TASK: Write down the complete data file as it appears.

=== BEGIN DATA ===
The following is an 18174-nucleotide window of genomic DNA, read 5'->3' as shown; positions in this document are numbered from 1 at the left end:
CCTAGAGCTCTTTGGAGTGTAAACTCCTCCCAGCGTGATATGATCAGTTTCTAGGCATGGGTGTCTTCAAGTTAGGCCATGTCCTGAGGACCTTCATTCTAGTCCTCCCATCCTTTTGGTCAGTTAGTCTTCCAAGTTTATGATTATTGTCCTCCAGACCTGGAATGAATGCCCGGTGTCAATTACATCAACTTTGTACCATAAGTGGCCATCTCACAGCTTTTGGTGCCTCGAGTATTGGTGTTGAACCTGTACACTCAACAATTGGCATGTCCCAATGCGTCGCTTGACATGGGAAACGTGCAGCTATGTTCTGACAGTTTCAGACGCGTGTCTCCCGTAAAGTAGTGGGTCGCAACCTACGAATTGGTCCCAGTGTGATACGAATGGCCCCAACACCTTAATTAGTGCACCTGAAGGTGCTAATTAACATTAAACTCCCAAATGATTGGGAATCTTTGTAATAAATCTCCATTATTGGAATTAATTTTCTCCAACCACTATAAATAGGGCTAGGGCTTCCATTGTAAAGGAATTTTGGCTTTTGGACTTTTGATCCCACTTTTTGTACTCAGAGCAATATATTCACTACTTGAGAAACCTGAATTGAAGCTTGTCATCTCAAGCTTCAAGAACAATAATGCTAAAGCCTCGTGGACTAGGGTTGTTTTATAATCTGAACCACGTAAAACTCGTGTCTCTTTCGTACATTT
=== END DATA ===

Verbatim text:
The following is an 18174-nucleotide window of genomic DNA, read 5'->3' as shown; positions in this document are numbered from 1 at the left end:
CCTAGAGCTCTTTGGAGTGTAAACTCCTCCCAGCGTGATATGATCAGTTTCTAGGCATGGGTGTCTTCAAGTTAGGCCATGTCCTGAGGACCTTCATTCTAGTCCTCCCATCCTTTTGGTCAGTTAGTCTTCCAAGTTTATGATTATTGTCCTCCAGACCTGGAATGAATGCCCGGTGTCAATTACATCAACTTTGTACCATAAGTGGCCATCTCACAGCTTTTGGTGCCTCGAGTATTGGTGTTGAACCTGTACACTCAACAATTGGCATGTCCCAATGCGTCGCTTGACATGGGAAACGTGCAGCTATGTTCTGACAGTTTCAGACGCGTGTCTCCCGTAAAGTAGTGGGTCGCAACCTACGAATTGGTCCCAGTGTGATACGAATGGCCCCAACACCTTAATTAGTGCACCTGAAGGTGCTAATTAACATTAAACTCCCAAATGATTGGGAATCTTTGTAATAAATCTCCATTATTGGAATTAATTTTCTCCAACCACTATAAATAGGGCTAGGGCTTCCATTGTAAAGGAATTTTGGCTTTTGGACTTTTGATCCCACTTTTTGTACTCAGAGCAATATATTCACTACTTGAGAAACCTGAATTGAAGCTTGTCATCTCAAGCTTCAAGAACAATAATGCTAAAGCCTCGTGGACTAGGGTTGTTTTATAATCTGAACCACGTAAAACTCGTGTCTCTTTCGTACATTT